By Kaden Pradhan
London, United Kingdom
There is no doubt that an air of mystery surrounds the White House, and the President of the U.S.—imbued with the power of life and death, economy and law, policy and diplomacy—possesses an almost divine status in the uppermost strata of the global community. Sometimes, what we need is a strong reminder that the President and his team are, in fact, no more than human.
The West Wing is a long-running political drama that begins at the turn of the millennium and follows fictional President Jed Bartlet and his staff as they navigate the complex world of domestic and international politics, tackling international crises as they arise, and battling Congress for change and progress. With a host of talented actors, including Martin Sheen, John Spencer, and Rob Lowe, it received a huge amount of critical acclaim at launch. It was renewed for a subsequent seven seasons, and finally came to a close in May 2006.
Its recent addition to Freevee, the new free-with-ads section of Prime Video, has brought this noughties classic to a whole new generation of watchers. After coming across the first few episodes by recommendation, I found myself gripped by the tantalizing irresistibility of the premise, and have not quite been able to stop watching it since.
The groundbreaking cinematography and writing comes across almost immediately. Showrunner Aaron Sorkin received praise for sleek, long takes where we follow characters as they converse and navigate corridors and then shift to another pair as they intersect. This provides almost continuous intrigue, seizing the watcher’s attention and never truly relinquishing it. Aaron Sorkin’s writing is incredibly sharp—not a single word in a single sentence seems out of place, and the dialogue seems to mirror a fundamentally human way of speaking. It is almost as if we are there ourselves, caught in the hubbub and calmly frantic working hours of the White House staffers. They deal with small problems quickly and sharply as they arise, the solution delivered straight away with delay or hindrance and carried out just as hastily—whilst larger issues often span multiple episodes as the team grapples with, for instance, one country invading another, Congress refusing to back a key bill, or an Army General about to trash the President on the morning shows. The speed and decisiveness the characters exhibit is infectious.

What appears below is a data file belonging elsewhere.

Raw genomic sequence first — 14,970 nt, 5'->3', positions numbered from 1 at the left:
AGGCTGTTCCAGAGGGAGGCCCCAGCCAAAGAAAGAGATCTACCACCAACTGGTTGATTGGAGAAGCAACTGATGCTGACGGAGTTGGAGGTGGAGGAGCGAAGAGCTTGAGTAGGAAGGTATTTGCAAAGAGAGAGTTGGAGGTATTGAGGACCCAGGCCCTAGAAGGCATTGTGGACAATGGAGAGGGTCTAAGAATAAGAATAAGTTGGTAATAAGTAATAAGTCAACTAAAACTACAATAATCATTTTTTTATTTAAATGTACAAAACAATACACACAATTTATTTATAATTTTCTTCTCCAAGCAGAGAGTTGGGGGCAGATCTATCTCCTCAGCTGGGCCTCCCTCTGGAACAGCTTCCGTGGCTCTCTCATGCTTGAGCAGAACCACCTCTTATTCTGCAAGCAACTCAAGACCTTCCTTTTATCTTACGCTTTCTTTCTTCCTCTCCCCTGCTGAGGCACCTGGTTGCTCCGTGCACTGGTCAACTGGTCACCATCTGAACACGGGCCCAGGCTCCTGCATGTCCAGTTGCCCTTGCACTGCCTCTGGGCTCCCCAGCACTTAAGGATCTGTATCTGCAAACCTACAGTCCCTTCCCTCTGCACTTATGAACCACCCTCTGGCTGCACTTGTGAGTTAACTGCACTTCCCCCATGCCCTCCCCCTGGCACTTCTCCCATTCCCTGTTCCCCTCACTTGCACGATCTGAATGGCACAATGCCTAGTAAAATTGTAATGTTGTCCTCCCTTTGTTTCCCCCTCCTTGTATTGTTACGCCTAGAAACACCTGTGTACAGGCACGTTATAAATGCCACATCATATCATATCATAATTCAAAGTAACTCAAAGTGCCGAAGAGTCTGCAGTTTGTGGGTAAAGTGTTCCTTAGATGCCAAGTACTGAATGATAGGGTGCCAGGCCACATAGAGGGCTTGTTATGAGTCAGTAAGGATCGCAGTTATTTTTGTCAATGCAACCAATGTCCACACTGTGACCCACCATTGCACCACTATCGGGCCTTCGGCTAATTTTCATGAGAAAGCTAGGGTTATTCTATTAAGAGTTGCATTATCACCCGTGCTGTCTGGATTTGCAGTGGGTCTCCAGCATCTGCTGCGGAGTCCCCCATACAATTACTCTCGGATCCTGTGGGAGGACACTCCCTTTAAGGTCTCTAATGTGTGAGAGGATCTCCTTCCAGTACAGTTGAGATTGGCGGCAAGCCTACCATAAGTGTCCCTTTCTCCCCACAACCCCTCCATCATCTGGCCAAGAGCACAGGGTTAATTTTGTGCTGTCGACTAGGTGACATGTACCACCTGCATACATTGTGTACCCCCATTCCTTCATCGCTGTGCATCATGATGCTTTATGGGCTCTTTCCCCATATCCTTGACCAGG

Within the moments of crisis, there is still an acute, cerebral kind of wit, and a personal focus on the humanity of the individual characters. We come to understand the staffers, not merely as extensions of some hegemonic political organ, but as people; they have desires, needs, ambition and personal history. These intricacies are incredibly important for The West Wing’s presentation of the White House. It is not a perfect machine made up of efficient, heterogeneous robots. The White House is the interplay of the imperfect, developing individuals within—and this lends it both credibility and realism.
The overall atmosphere of The West Wing is, paradoxically, one of comfort. Despite the hugely impactful and difficult issues the characters deal with, the overarching tonality of the series appears almost reassuring and relaxing, with the wit of their conversations and the joy at the episode’s resolution all contributing to an impression of underlying calm. This is unusual and counterintuitive, given the content of the episodes, but is resoundingly successful in its application. Instead of the focus being on the action, the lens always remains on the people.
All this contributes to the most striking and triumphant element of the series: its overwhelming humanity. After finishing an episode, the watcher feels a sense of security, hope, and faith in the ability of those in power not just to do good, but to be good—something we all need in these trying and tumultuous times.